The federal court handling the long-running class-action litigation between merchants on one hand and big banks and Visa Inc. and Mastercard Inc. on the other announced on Friday it has granted “preliminary approval” to a settlement that could award between $5.54 billion and $6.24 billion to merchant plaintiffs. The parties announced in September they had reached a settlement.
The final money award in the nearly 14-year-old case, which alleges the banks and networks overcharged merchants for card acceptance, will depend on how many plaintiffs ultimately opt out, the U.S. District Court for the Eastern District of New York said, adding that the total will not be allowed to fall by more than $700 million.
Merchants that don’t opt out can file a claim based on “the actual or estimated interchange fees attributable to the merchant’s Mastercard and Visa payment card transactions from January 1, 2004, to January 25, 2019,” the court’s announcement said.
The case, however, is far from over. While the district court, based in Brooklyn, N.Y., granted preliminary approval, it set a hearing for Nov. 7 to decide if it will give a final okay to the agreement. Merchants that want to object to the settlement, or opt out of it, have until July 23 to tell the court. Merchants can’t file claim forms until the court grants final approval and the agreement survives any appeals. Opt outs can’t share in the settlement pot but may file individual cases of their own.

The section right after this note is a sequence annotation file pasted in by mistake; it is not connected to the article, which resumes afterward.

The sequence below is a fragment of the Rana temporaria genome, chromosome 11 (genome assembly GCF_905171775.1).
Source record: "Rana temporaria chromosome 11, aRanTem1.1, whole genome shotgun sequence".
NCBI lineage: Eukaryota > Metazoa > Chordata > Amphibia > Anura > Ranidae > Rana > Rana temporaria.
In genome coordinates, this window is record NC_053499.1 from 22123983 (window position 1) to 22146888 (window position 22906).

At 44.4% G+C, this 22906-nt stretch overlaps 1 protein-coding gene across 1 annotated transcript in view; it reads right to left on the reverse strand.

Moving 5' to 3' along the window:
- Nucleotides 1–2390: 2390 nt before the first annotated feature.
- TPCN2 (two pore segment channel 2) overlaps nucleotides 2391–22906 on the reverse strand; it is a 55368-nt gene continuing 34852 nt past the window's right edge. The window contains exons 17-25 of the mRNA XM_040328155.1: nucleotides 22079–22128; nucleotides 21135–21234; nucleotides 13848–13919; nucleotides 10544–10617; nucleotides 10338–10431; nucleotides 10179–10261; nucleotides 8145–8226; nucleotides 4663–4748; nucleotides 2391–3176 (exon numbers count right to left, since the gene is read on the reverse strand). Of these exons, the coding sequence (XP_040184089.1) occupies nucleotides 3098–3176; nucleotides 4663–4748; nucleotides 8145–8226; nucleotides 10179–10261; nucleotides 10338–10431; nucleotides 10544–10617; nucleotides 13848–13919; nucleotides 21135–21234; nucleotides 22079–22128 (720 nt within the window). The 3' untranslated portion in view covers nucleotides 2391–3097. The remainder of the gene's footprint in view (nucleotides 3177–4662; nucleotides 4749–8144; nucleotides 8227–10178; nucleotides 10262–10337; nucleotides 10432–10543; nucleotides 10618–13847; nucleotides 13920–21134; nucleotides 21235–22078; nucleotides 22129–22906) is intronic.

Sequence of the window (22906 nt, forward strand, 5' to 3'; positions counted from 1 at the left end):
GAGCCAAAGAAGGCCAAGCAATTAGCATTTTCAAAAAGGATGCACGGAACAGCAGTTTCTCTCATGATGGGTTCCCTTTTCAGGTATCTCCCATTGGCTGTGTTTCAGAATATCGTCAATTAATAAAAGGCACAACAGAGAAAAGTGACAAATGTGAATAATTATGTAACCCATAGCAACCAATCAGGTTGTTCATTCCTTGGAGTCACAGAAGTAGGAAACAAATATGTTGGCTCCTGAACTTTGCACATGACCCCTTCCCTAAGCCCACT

This isn’t the first time the Brooklyn court has had to manage an agreement between the litigants in this sprawling and bitterly contested case, known officially as MDL 1720. The parties first announced a settlement in 2012 that totaled $7.25 billion but opt-outs by mostly big and medium-size merchants ultimately reduced that pot to $5.7 billion. In 2016, a federal appeals court threw the agreement out, and the parties went back to court.
The case traces its origins to 2005, when a number of small, independent merchants filed the first class-action in a series of cases that were ultimately consolidated.